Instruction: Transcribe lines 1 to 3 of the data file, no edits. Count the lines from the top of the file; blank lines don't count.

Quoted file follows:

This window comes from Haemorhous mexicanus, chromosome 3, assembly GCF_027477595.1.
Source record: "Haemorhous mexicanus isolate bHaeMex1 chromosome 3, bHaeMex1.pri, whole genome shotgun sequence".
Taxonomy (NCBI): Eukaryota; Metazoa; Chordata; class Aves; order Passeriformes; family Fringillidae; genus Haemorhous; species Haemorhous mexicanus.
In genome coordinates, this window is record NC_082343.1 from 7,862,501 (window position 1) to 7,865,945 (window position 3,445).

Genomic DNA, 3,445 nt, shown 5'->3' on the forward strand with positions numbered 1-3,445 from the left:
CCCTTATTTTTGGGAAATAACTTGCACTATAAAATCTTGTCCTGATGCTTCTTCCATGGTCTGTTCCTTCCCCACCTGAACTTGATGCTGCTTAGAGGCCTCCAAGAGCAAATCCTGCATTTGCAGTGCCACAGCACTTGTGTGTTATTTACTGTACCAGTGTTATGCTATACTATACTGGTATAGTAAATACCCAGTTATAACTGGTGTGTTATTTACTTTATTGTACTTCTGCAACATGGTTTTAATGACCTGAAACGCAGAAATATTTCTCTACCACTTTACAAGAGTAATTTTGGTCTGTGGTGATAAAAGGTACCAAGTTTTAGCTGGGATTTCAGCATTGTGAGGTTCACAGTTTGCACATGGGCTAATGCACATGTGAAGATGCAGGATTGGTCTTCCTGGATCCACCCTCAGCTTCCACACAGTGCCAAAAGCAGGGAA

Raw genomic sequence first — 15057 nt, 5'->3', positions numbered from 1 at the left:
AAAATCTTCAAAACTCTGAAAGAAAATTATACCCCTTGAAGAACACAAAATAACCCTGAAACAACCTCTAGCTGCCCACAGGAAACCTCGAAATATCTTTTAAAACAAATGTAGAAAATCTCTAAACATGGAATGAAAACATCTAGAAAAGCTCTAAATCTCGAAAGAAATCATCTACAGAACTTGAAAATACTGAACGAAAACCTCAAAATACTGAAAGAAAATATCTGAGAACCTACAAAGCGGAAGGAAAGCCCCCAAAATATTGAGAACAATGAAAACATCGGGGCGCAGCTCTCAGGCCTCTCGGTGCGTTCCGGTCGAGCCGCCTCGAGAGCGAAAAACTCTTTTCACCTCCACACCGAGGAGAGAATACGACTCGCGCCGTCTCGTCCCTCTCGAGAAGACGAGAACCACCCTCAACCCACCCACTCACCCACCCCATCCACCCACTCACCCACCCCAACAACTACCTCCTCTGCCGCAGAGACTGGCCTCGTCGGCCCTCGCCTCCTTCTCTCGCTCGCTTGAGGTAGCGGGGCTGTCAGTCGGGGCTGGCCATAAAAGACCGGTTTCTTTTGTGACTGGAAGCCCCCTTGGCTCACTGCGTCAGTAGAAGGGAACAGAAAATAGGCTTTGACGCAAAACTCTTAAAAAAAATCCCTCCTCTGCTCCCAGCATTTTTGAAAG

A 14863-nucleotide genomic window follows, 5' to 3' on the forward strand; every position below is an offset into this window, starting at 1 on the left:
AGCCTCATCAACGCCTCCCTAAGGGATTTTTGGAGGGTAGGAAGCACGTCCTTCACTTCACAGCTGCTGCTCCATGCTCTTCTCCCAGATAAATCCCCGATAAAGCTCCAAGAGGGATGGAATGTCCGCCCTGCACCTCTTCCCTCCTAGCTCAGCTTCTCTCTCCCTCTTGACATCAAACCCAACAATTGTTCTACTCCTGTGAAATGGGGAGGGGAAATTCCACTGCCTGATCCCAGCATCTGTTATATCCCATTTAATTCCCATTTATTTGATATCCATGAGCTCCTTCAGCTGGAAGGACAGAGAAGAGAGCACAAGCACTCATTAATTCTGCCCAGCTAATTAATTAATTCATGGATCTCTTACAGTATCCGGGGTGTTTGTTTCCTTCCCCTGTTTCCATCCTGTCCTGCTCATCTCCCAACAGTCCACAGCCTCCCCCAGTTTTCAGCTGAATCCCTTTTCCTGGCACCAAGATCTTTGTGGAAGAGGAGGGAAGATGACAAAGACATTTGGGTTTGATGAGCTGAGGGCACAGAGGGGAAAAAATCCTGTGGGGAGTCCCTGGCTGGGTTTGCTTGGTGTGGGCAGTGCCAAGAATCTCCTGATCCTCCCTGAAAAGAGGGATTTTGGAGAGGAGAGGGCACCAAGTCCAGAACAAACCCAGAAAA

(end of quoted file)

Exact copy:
This window comes from Haemorhous mexicanus, chromosome 3, assembly GCF_027477595.1.
Source record: "Haemorhous mexicanus isolate bHaeMex1 chromosome 3, bHaeMex1.pri, whole genome shotgun sequence".
Taxonomy (NCBI): Eukaryota; Metazoa; Chordata; class Aves; order Passeriformes; family Fringillidae; genus Haemorhous; species Haemorhous mexicanus.